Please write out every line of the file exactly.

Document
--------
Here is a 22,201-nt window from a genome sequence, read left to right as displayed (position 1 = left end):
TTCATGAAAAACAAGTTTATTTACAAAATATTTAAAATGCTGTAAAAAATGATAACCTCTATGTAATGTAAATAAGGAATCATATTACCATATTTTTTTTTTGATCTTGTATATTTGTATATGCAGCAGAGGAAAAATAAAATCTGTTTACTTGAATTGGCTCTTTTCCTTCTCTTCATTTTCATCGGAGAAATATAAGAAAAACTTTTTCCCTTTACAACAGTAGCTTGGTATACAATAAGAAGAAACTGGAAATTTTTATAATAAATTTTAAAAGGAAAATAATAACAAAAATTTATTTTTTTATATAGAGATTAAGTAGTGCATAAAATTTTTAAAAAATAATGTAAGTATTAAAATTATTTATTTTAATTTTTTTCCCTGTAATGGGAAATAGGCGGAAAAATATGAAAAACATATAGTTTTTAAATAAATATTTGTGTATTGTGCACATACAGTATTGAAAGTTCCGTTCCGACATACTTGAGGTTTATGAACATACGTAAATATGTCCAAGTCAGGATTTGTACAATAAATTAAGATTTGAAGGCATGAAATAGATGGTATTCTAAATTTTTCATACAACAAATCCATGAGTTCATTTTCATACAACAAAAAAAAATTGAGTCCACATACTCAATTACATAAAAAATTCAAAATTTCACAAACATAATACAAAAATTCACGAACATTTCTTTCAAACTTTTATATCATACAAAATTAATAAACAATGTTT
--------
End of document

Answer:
Here is a 22,201-nt window from a genome sequence, read left to right as displayed (position 1 = left end):
TTCATGAAAAACAAGTTTATTTACAAAATATTTAAAATGCTGTAAAAAATGATAACCTCTATGTAATGTAAATAAGGAATCATATTACCATATTTTTTTTTTGATCTTGTATATTTGTATATGCAGCAGAGGAAAAATAAAATCTGTTTACTTGAATTGGCTCTTTTCCTTCTCTTCATTTTCATCGGAGAAATATAAGAAAAACTTTTTCCCTTTACAACAGTAGCTTGGTATACAATAAGAAGAAACTGGAAATTTTTATAATAAATTTTAAAAGGAAAATAATAACAAAAATTTATTTTTTTATATAGAGATTAAGTAGTGCATAAAATTTTTAAAAAATAATGTAAGTATTAAAATTATTTATTTTAATTTTTTTCCCTGTAATGGGAAATAGGCGGAAAAATATGAAAAACATATAGTTTTTAAATAAATATTTGTGTATTGTGCACATACAGTATTGAAAGTTCCGTTCCGACATACTTGAGGTTTATGAACATACGTAAATATGTCCAAGTCAGGATTTGTACAATAAATTAAGATTTGAAGGCATGAAATAGATGGTATTCTAAATTTTTCATACAACAAATCCATGAGTTCATTTTCATACAACAAAAAAAAATTGAGTCCACATACTCAATTACATAAAAAATTCAAAATTTCACAAACATAATACAAAAATTCACGAACATTTCTTTCAAACTTTTATATCATACAAAATTAATAAACAATGTTT